Consultation discussions indicated that most stakeholders also place a high priority on a definition for the permissible surcharge that is conducive to effective enforcement where a merchant is surcharging excessively. However, submissions from a few industries highlighted the importance of some additional costs associated with accepting card payments that would not be captured in the cost of acceptance in the draft standard. To a large extent, these costs related to the cost of chargebacks and fraud protection. In particular, as noted above, submissions from the airline industry raised the issue of the costs of fraud prevention. The event ticketing industry also focused on fraud prevention costs, along with the cost of chargebacks resulting from actual fraud, while consultations with travel agents focused on the costs that were incurred due to the chargeback risk that resulted from ‘forward delivery risk’ (namely that an airline, hotel or other travel provider might fail after cardholder funds had been passed on but before the service had been received).[25]

While the Board is wary of changes to the draft standard which would make enforcement more difficult, it sees merit in some of the arguments put forward by merchants responding to consultation. For example, the cost of forward delivery risk to travel agents applies only when payments are made via scheme cards and results from scheme rules that require the provision of chargeback protection. The agent would not face this risk if customers paid with a bank transfer or BPAY, for example; in the event of supplier failure, those customers would become unsecured creditors of the supplier. In turn, acquirers typically require agents to post some form of bond or other protection to ensure that cardholders are protected in the event that the agent is unable to repay cardholders.[26] This would suggest that where agents face the risk of supplier failure on a particular payment method and take out insurance against that risk, the cost of that insurance should form part of the permitted surcharge.[27]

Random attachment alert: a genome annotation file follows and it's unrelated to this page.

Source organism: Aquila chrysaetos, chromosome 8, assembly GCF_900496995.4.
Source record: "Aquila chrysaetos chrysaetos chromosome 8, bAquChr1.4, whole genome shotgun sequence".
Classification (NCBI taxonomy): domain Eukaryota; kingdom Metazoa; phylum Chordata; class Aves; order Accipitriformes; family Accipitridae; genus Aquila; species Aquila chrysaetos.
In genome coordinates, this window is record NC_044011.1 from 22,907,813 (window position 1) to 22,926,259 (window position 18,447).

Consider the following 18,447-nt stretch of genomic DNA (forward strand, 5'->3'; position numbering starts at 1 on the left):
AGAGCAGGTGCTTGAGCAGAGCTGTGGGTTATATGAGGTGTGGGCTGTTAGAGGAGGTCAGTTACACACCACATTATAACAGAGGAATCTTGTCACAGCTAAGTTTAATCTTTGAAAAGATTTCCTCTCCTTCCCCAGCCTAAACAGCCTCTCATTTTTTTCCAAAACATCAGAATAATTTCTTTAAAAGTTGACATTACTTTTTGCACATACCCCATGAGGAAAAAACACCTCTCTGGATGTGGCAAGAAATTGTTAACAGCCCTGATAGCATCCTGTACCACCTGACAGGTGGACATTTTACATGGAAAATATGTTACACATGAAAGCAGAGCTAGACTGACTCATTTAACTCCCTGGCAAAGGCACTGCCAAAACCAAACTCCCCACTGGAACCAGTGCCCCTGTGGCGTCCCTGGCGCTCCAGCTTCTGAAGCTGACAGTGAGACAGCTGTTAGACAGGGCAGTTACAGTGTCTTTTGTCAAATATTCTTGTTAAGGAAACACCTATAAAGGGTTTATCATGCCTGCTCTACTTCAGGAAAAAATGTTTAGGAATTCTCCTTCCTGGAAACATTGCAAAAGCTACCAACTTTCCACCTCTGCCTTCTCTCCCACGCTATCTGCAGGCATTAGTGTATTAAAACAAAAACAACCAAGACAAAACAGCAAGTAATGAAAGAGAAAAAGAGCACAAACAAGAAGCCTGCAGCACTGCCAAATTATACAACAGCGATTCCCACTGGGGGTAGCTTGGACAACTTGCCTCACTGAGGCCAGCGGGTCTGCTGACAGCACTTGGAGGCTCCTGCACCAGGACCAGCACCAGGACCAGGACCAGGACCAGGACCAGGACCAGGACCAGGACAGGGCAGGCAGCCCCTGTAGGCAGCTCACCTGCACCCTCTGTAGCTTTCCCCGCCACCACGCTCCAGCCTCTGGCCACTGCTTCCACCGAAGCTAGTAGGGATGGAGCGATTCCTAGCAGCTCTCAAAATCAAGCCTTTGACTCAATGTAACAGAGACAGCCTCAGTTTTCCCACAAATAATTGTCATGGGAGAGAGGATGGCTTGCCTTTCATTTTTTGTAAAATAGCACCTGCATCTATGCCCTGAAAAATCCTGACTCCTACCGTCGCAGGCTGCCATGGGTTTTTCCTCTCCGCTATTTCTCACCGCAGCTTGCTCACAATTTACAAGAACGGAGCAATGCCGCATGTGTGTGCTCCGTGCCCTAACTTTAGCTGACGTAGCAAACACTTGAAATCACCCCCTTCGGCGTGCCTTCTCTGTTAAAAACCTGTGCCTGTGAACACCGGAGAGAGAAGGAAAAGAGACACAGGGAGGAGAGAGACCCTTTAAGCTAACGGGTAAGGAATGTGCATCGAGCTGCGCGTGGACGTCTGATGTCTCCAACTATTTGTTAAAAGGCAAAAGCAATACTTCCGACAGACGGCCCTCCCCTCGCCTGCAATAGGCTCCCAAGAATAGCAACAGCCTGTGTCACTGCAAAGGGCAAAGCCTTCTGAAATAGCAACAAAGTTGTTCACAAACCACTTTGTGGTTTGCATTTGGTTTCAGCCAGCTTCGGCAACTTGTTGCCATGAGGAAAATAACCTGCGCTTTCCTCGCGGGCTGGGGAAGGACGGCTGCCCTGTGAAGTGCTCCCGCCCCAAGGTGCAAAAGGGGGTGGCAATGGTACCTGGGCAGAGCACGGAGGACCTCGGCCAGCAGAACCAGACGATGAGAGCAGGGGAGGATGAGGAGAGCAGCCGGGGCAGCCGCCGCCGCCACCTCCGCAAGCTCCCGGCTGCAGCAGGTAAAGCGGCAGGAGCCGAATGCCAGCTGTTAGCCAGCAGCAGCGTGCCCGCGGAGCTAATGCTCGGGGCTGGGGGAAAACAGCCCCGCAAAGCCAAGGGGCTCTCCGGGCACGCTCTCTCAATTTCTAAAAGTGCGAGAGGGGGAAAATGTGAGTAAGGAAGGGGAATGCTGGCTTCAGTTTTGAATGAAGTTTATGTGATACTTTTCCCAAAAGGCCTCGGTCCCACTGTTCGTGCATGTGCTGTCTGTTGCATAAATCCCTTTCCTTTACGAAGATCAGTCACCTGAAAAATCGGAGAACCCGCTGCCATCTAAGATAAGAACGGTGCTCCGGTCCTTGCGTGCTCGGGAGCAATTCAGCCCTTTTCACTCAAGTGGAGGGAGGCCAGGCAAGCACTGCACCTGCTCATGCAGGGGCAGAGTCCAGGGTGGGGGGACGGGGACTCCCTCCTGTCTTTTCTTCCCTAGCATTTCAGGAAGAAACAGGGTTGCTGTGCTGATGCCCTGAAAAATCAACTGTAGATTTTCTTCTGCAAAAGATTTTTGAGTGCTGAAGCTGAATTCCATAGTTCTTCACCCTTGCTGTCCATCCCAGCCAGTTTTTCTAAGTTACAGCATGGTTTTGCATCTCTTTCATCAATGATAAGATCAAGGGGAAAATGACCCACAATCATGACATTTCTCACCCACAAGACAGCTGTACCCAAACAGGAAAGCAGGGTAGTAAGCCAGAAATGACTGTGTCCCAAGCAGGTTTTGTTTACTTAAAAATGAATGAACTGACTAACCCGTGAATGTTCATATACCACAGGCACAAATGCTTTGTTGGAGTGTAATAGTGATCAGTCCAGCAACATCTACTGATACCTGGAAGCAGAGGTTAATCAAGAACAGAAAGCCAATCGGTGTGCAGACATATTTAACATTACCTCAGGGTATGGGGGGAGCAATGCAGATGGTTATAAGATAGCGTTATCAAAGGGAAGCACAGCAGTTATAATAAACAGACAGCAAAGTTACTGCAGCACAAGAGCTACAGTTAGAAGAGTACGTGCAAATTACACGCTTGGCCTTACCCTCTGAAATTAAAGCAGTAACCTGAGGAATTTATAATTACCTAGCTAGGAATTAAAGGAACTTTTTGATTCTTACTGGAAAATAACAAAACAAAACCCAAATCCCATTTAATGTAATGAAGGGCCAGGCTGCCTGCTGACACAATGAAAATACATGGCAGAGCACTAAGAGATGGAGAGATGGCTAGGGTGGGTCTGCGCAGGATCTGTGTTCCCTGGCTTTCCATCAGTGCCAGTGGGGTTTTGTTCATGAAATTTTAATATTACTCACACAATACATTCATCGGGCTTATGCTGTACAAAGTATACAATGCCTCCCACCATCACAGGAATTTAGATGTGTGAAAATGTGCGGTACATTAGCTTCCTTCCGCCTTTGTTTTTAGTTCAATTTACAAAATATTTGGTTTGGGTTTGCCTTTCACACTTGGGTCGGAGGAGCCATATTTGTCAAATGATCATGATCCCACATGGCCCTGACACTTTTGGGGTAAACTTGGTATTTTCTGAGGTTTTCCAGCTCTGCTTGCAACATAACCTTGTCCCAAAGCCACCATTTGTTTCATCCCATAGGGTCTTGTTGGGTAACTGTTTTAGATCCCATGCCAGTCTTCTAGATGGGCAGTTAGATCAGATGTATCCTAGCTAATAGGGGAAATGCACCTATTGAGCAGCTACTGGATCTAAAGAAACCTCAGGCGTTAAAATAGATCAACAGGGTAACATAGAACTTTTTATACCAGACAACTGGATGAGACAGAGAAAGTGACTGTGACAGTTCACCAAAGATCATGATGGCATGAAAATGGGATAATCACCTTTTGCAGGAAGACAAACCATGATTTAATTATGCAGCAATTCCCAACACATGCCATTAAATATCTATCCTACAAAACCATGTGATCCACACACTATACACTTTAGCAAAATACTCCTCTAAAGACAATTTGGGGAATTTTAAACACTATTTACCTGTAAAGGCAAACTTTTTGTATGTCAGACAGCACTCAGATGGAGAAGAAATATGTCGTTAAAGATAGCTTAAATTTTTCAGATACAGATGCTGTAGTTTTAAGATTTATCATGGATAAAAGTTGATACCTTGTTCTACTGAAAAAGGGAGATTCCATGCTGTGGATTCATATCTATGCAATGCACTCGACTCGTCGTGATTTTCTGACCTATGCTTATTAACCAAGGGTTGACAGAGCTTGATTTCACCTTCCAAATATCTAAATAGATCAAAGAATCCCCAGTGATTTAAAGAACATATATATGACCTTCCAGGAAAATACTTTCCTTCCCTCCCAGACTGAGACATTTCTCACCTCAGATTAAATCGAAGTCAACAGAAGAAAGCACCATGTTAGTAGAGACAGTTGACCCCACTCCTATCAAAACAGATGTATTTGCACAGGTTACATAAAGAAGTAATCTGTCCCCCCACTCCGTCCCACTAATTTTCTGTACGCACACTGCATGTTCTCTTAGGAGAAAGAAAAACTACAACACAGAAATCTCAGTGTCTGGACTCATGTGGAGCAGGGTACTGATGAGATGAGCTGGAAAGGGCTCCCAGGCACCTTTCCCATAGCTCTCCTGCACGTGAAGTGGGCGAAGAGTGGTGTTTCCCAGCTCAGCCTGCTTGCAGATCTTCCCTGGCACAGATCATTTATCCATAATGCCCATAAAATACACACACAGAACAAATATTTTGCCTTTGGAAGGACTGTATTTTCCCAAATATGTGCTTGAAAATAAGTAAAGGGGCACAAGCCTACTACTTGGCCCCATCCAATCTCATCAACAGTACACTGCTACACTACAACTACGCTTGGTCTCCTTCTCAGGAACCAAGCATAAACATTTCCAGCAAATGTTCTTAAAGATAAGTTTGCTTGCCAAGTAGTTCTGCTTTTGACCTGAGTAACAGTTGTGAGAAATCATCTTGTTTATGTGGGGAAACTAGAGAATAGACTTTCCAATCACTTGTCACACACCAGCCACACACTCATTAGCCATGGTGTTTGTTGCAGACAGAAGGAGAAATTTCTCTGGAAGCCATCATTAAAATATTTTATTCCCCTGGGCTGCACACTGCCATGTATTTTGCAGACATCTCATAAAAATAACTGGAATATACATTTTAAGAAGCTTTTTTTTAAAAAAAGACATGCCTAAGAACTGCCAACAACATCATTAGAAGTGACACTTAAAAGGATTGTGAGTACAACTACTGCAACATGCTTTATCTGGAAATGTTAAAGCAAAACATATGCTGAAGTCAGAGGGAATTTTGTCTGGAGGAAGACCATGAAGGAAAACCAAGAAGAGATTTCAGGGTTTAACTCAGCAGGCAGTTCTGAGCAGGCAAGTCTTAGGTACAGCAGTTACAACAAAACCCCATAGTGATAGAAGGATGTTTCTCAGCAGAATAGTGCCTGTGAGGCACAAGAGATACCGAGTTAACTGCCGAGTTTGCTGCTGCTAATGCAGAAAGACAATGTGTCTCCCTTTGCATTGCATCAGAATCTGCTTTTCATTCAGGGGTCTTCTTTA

The Board also notes that instances of attempted fraud are far more common when customers pay with cards than when they pay with other means such as BPAY or POLi, so merchants often contract for fraud prevention services for card payments. Given that this is a cost associated with card payments, there are good arguments for the inclusion of externally invoiced fraud prevention costs in the permitted surcharge. The Board is wary, however, of allowing the inclusion of all the costs associated with fraud or other chargebacks into card surcharges. It considers that allowing the cost of fraud prevention services and the cost of fraud-related chargeback fees charged by acquirers, but not the actual ex post cost of fraud, within the permissible surcharge is appropriate in providing merchants and schemes with incentives to reduce fraud. More generally, the Board encourages the industry to work on reducing fraud in card payments and the development of other payment methods that are less subject to fraud.